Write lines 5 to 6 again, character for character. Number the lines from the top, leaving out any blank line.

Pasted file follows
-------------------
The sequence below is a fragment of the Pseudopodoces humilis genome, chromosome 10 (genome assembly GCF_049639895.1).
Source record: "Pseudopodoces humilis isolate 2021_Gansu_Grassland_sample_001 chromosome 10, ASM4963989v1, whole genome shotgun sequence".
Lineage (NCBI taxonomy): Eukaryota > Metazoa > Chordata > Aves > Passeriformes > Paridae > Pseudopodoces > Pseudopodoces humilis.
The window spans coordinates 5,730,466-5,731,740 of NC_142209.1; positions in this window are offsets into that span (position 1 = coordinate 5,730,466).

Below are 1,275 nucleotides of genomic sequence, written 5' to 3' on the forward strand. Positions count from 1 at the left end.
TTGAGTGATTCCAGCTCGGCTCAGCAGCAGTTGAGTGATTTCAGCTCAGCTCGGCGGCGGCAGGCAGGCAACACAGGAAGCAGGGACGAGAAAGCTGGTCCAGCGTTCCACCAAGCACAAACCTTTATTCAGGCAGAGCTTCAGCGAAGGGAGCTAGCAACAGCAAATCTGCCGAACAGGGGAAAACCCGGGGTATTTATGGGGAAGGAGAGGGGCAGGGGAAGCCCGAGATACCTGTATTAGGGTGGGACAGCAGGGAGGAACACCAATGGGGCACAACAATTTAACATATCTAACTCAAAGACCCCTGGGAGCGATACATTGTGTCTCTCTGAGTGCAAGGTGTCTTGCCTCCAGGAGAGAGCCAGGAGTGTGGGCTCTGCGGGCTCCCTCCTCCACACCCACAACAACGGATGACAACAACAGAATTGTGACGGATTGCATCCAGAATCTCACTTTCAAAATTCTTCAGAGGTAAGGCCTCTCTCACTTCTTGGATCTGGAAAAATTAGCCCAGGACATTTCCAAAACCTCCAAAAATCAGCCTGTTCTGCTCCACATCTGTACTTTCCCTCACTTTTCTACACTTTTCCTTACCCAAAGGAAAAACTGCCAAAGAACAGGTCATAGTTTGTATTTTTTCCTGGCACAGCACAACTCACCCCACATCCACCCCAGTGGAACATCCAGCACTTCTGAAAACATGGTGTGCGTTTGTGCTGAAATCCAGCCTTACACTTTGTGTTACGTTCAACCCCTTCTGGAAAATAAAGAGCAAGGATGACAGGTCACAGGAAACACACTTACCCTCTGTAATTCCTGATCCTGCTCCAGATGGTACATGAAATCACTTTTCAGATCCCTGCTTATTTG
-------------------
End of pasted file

Below are 1,275 nucleotides of genomic sequence, written 5' to 3' on the forward strand. Positions count from 1 at the left end.
TTGAGTGATTCCAGCTCGGCTCAGCAGCAGTTGAGTGATTTCAGCTCAGCTCGGCGGCGGCAGGCAGGCAACACAGGAAGCAGGGACGAGAAAGCTGGTCCAGCGTTCCACCAAGCACAAACCTTTATTCAGGCAGAGCTTCAGCGAAGGGAGCTAGCAACAGCAAATCTGCCGAACAGGGGAAAACCCGGGGTATTTATGGGGAAGGAGAGGGGCAGGGGAAGCCCGAGATACCTGTATTAGGGTGGGACAGCAGGGAGGAACACCAATGGGGCACAACAATTTAACATATCTAACTCAAAGACCCCTGGGAGCGATACATTGTGTCTCTCTGAGTGCAAGGTGTCTTGCCTCCAGGAGAGAGCCAGGAGTGTGGGCTCTGCGGGCTCCCTCCTCCACACCCACAACAACGGATGACAACAACAGAATTGTGACGGATTGCATCCAGAATCTCACTTTCAAAATTCTTCAGAGGTAAGGCCTCTCTCACTTCTTGGATCTGGAAAAATTAGCCCAGGACATTTCCAAAACCTCCAAAAATCAGCCTGTTCTGCTCCACATCTGTACTTTCCCTCACTTTTCTACACTTTTCCTTACCCAAAGGAAAAACTGCCAAAGAACAGGTCATAGTTTGTATTTTTTCCTGGCACAGCACAACTCACCCCACATCCACCCCAGTGGAACATCCAGCACTTCTGAAAACATGGTGTGCGTTTGTGCTGAAATCCAGCCTTACACTTTGTGTTACGTTCAACCCCTTCTGGAAAATAAAGAGCAAGGATGACAGGTCACAGGAAACACACTTACCCTCTGTAATTCCTGATCCTGCTCCAGATGGTACATGAAATCACTTTTCAGATCCCTGCTTATTTG